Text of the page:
Clover Health co-founder to step down from his post

Empty desk chair in modern office
Clover Health's leadership shakeup comes as the insurer has expanded into Georgia, Texas and Pennsylvania. (Getty/Robert Daly)

One of the co-founders of Medicare Advantage startup Clover Health is stepping down from his role as chief technology officer.

Kris Gale, who started Clover in 2014 alongside Vivek Garipalli, will now serve as an adviser for the company, a Clover Health spokesman confirmed. In a statement emailed to FierceHealthcare, Garipalli said Gale helped the insurer "build a foundation from which we can realize the true potential of this business."

"His vision for our technology platform is well underway, and is managed by an experienced and growing team," Garipalli said. "For that reason, he felt this was an opportune time to shift from a full-time role into an advisory role, and to focus on other areas of his life." 

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Clover’s business model is centered on using predictive analytics to improve and coordinate care for Medicare Advantage enrollees—particularly those that are high-risk and most in need of intervention. It has plenty of company in that effort, as major insurers are investing heavily in MA as competition in the sector heats up. UnitedHealthcare, for example, recently debuted a health navigator program for MA members in which it plans to incorporate data from wearable devices and other digital therapeutics.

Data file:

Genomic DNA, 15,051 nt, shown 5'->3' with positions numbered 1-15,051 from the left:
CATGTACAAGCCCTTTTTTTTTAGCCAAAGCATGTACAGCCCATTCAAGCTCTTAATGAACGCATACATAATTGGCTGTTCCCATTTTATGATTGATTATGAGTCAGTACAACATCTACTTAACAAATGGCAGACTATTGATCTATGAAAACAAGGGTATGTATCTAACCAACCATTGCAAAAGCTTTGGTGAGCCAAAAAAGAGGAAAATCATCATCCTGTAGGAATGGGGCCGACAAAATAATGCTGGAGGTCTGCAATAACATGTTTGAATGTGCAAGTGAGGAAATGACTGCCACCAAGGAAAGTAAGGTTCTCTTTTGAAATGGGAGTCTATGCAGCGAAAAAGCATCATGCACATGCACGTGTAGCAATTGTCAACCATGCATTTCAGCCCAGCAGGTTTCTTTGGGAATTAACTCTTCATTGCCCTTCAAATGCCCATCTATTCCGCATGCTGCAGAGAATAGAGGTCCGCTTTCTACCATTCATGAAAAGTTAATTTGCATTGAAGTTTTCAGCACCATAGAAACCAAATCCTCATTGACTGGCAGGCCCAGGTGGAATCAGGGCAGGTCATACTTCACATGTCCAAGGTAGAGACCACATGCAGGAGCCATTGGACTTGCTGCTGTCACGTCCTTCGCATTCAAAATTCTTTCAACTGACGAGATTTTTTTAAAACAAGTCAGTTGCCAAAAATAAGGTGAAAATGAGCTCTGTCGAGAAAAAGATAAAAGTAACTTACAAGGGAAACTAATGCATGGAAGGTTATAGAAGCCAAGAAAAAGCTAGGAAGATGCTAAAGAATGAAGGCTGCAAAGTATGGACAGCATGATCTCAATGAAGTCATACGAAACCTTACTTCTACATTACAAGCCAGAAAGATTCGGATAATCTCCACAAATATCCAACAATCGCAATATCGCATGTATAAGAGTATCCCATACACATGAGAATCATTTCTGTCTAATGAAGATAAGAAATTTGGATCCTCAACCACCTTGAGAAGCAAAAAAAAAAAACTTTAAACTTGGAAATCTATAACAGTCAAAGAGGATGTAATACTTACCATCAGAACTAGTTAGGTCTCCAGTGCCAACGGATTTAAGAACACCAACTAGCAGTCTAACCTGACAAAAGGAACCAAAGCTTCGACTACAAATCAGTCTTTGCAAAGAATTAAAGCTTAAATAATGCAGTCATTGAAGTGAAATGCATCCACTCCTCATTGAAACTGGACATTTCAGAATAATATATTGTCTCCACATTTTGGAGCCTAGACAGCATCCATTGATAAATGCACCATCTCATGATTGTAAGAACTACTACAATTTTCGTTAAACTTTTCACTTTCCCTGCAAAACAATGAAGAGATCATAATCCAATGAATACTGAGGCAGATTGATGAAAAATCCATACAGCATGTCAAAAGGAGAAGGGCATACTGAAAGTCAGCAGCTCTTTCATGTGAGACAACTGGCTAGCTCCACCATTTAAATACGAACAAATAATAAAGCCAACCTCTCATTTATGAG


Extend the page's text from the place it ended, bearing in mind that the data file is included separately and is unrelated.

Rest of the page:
RELATED: Humana—Providers achieve better cost, quality results under Medicare Advantage value-based arrangements

The news of Clover’s leadership shakeup comes as the insurer, which currently sells plans in New Jersey, is set to start servicing customers in Georgia, Texas and Pennsylvania next month after selling plans in those states during the annual election period.

In May, the company raised $130 million from Greenoaks Capital and other investors—including GV, the venture capital arm of Google parent company Alphabet. With that capital infusion, the San Francisco-based insurer was valued at $1.2 billion, making it a “unicorn” in Silicon Valley’s terms.

Despite its funding success, though, Clover has had its struggles. It was fined by the federal government last year because of issues with how it marketed plans to potential members, and it lost $34.6 million in 2016.

Editor's note: This article has been updated throughout, including the addition of a statement from Vivek Garipalli.

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